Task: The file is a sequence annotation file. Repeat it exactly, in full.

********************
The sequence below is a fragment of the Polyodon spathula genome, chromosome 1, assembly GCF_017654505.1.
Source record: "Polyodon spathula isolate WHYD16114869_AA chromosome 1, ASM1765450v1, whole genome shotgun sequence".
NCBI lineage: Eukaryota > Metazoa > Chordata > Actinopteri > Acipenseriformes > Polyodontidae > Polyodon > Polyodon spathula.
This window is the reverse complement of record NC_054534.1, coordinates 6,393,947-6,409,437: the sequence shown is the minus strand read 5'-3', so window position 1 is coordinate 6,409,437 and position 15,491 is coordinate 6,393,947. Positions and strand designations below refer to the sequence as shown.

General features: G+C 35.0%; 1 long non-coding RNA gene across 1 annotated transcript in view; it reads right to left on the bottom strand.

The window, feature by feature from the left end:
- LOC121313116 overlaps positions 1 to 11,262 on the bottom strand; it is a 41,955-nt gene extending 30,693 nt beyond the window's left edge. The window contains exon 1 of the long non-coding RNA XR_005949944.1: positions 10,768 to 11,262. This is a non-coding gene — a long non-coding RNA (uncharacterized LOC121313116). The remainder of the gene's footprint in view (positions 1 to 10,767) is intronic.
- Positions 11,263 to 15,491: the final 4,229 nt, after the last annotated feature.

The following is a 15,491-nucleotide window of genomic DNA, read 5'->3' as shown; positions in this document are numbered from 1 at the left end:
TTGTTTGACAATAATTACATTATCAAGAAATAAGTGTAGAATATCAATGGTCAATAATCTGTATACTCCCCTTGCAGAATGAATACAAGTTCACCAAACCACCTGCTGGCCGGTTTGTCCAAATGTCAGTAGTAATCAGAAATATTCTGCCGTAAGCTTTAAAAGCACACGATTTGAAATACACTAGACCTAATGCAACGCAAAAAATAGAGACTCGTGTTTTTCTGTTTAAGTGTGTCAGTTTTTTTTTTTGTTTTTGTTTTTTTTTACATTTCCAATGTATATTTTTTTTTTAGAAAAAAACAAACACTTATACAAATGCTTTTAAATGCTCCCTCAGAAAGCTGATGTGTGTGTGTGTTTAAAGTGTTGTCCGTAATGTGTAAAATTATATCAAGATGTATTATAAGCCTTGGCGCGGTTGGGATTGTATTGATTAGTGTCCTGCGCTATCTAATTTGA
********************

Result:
The sequence below is a fragment of the Polyodon spathula genome, chromosome 1, assembly GCF_017654505.1.
Source record: "Polyodon spathula isolate WHYD16114869_AA chromosome 1, ASM1765450v1, whole genome shotgun sequence".
NCBI lineage: Eukaryota > Metazoa > Chordata > Actinopteri > Acipenseriformes > Polyodontidae > Polyodon > Polyodon spathula.
This window is the reverse complement of record NC_054534.1, coordinates 6,393,947-6,409,437: the sequence shown is the minus strand read 5'-3', so window position 1 is coordinate 6,409,437 and position 15,491 is coordinate 6,393,947. Positions and strand designations below refer to the sequence as shown.

General features: G+C 35.0%; 1 long non-coding RNA gene across 1 annotated transcript in view; it reads right to left on the bottom strand.

The window, feature by feature from the left end:
- LOC121313116 overlaps positions 1 to 11,262 on the bottom strand; it is a 41,955-nt gene extending 30,693 nt beyond the window's left edge. The window contains exon 1 of the long non-coding RNA XR_005949944.1: positions 10,768 to 11,262. This is a non-coding gene — a long non-coding RNA (uncharacterized LOC121313116). The remainder of the gene's footprint in view (positions 1 to 10,767) is intronic.
- Positions 11,263 to 15,491: the final 4,229 nt, after the last annotated feature.

The following is a 15,491-nucleotide window of genomic DNA, read 5'->3' as shown; positions in this document are numbered from 1 at the left end:
TTGTTTGACAATAATTACATTATCAAGAAATAAGTGTAGAATATCAATGGTCAATAATCTGTATACTCCCCTTGCAGAATGAATACAAGTTCACCAAACCACCTGCTGGCCGGTTTGTCCAAATGTCAGTAGTAATCAGAAATATTCTGCCGTAAGCTTTAAAAGCACACGATTTGAAATACACTAGACCTAATGCAACGCAAAAAATAGAGACTCGTGTTTTTCTGTTTAAGTGTGTCAGTTTTTTTTTTTGTTTTTGTTTTTTTTTACATTTCCAATGTATATTTTTTTTTTAGAAAAAAACAAACACTTATACAAATGCTTTTAAATGCTCCCTCAGAAAGCTGATGTGTGTGTGTGTTTAAAGTGTTGTCCGTAATGTGTAAAATTATATCAAGATGTATTATAAGCCTTGGCGCGGTTGGGATTGTATTGATTAGTGTCCTGCGCTATCTAATTTGA